"Love like yours will surely come my way … hey, hey, hey!"
Years after their passings, Buddy Holly and Roy Orbison are set to perform in Fort Collins, Denver, and Colorado Springs this fall. Called the "Rock N Roll Dreams Tour", the singers will appear via life-like holograms on stage, and it's all thanks to BASE Hologram. Through the use of sound from previous performances by Holly and Orbison, as well as body doubles and no shortage of computer trickery, they'll be brought back "to life" before your eyes. It's promised to be a night of nostalgia, fun, and good, classic rock.
Courtesy of BASE Hologram (Facebook)
The two rock n’ roll legends never toured together when they were alive, and this hologram concert tour brings that dream to a reality. Holly, famously known for the songs "Everyday" and "That’ll Be The Day", will be playing his all-time hits alongside Orbison, known for “Pretty Woman” (obviously).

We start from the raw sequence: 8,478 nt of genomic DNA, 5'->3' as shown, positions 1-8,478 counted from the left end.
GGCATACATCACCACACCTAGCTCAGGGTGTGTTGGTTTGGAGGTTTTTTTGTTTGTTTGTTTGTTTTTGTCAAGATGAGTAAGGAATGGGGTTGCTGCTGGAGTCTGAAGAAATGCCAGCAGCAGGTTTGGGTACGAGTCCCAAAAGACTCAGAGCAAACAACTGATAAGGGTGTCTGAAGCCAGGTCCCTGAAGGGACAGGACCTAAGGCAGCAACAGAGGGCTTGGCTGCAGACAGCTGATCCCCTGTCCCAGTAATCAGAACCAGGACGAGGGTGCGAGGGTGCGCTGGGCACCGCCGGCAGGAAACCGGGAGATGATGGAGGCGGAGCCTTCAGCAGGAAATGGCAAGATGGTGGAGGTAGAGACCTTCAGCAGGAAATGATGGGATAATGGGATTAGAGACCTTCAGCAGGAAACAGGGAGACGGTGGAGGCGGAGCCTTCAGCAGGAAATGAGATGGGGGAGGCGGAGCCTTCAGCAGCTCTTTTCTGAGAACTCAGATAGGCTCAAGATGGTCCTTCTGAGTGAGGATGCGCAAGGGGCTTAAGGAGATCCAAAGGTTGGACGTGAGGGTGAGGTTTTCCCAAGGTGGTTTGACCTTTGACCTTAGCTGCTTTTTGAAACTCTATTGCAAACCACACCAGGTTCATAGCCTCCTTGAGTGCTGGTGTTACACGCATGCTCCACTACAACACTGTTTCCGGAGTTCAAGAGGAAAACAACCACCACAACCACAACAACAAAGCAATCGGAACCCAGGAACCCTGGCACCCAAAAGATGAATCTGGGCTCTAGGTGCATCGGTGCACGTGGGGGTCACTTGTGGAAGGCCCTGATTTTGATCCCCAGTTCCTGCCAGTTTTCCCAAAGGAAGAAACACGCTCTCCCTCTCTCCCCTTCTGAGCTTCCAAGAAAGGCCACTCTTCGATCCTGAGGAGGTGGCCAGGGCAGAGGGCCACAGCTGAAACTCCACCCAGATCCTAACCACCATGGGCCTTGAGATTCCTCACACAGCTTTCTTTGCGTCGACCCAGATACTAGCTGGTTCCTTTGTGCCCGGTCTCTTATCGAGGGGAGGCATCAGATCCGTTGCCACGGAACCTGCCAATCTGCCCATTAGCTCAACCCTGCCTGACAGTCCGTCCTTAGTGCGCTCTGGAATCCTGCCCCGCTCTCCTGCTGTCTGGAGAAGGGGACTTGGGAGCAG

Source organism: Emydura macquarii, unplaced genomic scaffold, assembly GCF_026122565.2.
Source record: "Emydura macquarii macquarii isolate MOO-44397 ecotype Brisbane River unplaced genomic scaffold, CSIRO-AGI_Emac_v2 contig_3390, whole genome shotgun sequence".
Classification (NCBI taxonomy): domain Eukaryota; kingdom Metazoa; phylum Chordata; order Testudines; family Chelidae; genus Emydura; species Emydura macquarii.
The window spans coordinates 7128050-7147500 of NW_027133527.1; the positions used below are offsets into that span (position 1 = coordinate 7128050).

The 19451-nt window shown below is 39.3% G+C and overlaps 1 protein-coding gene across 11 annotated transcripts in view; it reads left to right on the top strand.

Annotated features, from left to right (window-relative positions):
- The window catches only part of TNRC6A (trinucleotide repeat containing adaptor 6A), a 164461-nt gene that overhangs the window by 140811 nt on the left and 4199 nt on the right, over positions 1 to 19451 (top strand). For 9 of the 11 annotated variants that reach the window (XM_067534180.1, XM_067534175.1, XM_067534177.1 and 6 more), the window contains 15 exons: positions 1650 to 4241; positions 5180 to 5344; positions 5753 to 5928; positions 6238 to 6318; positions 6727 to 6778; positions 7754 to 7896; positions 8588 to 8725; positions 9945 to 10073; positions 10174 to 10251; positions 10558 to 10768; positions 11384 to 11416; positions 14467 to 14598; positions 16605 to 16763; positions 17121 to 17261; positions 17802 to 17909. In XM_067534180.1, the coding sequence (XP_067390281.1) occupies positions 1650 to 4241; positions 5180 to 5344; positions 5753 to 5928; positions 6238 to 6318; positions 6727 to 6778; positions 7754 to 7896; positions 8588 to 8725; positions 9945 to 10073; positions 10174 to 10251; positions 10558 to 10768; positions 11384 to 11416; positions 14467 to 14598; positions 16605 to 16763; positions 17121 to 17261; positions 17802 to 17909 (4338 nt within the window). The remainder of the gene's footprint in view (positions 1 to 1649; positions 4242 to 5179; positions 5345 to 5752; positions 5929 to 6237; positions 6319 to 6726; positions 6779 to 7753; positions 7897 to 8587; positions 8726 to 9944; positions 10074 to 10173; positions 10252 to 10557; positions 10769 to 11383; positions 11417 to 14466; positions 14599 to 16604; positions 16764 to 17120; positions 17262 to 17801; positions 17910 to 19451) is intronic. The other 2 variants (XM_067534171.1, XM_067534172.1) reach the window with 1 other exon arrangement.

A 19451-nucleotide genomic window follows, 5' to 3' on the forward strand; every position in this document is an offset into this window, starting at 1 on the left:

The show isn’t just these superstar holograms playing in front of you. They'll be accompanied by a live band with background singers, making the experience even richer. That’s what it really about, isn’t it? Remembering and experiencing Buddy Holly and Roy Orbison with how they should be remembered: by their music.
At least, that’s what Brian Becker, Chairman and CEO of BASE Hologram, believes in with this tour.
"These two men … defined the genre of rock and roll, from writing to recording to the standard band configuration, and they influenced everyone from Elvis to the Beatles," said Becker.
The Rock N Roll Dreams Tour comes to Fort Collins on October 7 at the Lincoln Center, before it hits the Paramount Theater in Denver on October 8. Lastly, the tour will make its last stop in Colorado at Pikes Peak Center in Colorado Springs on October 9. Ticket prices start at $49. If you can’t make any of those three dates, the tour continues with a total of 60 dates in both the U.S. and Europe.
Check out the demo below of Buddy Holly performing, courtesy of BASE Hologram:
The show has received the blessing from Orbison's family. "It's so touching to see people having these family moments, where it's like a guy and his dad, and they're watching my dad and they're in tears," said Alex Orbison, son of Roy Orbison.
So, what do you think? Are we going to see more hologram concerts with late musicians being brought back to life? Share your thoughts with us in the comments below.